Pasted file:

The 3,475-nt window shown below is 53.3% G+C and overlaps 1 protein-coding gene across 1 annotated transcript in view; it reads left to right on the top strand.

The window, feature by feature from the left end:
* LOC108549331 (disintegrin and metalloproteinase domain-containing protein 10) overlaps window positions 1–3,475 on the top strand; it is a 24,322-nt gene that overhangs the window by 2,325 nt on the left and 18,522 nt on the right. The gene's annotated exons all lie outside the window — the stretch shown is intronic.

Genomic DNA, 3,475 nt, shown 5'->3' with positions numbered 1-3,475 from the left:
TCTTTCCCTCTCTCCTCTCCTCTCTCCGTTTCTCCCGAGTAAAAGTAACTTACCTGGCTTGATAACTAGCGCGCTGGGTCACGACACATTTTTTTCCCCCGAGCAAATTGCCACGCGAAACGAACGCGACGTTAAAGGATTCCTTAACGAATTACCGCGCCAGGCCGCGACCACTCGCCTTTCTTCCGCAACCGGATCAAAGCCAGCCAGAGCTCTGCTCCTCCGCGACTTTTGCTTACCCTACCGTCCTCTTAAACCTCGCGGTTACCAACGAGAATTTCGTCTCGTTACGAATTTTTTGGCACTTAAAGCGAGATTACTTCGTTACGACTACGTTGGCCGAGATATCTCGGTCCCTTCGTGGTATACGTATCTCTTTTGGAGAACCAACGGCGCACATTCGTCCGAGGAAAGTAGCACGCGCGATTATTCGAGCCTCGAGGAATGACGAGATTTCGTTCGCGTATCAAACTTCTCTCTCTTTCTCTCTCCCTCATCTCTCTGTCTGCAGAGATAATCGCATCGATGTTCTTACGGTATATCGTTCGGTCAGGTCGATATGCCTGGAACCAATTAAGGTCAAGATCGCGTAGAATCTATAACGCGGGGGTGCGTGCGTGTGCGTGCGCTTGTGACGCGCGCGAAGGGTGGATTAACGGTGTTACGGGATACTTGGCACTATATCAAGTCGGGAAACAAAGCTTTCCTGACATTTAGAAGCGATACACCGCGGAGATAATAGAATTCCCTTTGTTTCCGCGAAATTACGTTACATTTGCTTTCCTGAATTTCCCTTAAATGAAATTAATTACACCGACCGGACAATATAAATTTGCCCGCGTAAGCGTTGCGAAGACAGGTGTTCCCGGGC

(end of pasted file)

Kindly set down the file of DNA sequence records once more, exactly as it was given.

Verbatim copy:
The 3,475-nt window shown below is 53.3% G+C and overlaps 1 protein-coding gene across 1 annotated transcript in view; it reads left to right on the top strand.

The window, feature by feature from the left end:
* LOC108549331 (disintegrin and metalloproteinase domain-containing protein 10) overlaps window positions 1–3,475 on the top strand; it is a 24,322-nt gene that overhangs the window by 2,325 nt on the left and 18,522 nt on the right. The gene's annotated exons all lie outside the window — the stretch shown is intronic.

Genomic DNA, 3,475 nt, shown 5'->3' with positions numbered 1-3,475 from the left:
TCTTTCCCTCTCTCCTCTCCTCTCTCCGTTTCTCCCGAGTAAAAGTAACTTACCTGGCTTGATAACTAGCGCGCTGGGTCACGACACATTTTTTTCCCCCGAGCAAATTGCCACGCGAAACGAACGCGACGTTAAAGGATTCCTTAACGAATTACCGCGCCAGGCCGCGACCACTCGCCTTTCTTCCGCAACCGGATCAAAGCCAGCCAGAGCTCTGCTCCTCCGCGACTTTTGCTTACCCTACCGTCCTCTTAAACCTCGCGGTTACCAACGAGAATTTCGTCTCGTTACGAATTTTTTGGCACTTAAAGCGAGATTACTTCGTTACGACTACGTTGGCCGAGATATCTCGGTCCCTTCGTGGTATACGTATCTCTTTTGGAGAACCAACGGCGCACATTCGTCCGAGGAAAGTAGCACGCGCGATTATTCGAGCCTCGAGGAATGACGAGATTTCGTTCGCGTATCAAACTTCTCTCTCTTTCTCTCTCCCTCATCTCTCTGTCTGCAGAGATAATCGCATCGATGTTCTTACGGTATATCGTTCGGTCAGGTCGATATGCCTGGAACCAATTAAGGTCAAGATCGCGTAGAATCTATAACGCGGGGGTGCGTGCGTGTGCGTGCGCTTGTGACGCGCGCGAAGGGTGGATTAACGGTGTTACGGGATACTTGGCACTATATCAAGTCGGGAAACAAAGCTTTCCTGACATTTAGAAGCGATACACCGCGGAGATAATAGAATTCCCTTTGTTTCCGCGAAATTACGTTACATTTGCTTTCCTGAATTTCCCTTAAATGAAATTAATTACACCGACCGGACAATATAAATTTGCCCGCGTAAGCGTTGCGAAGACAGGTGTTCCCGGGC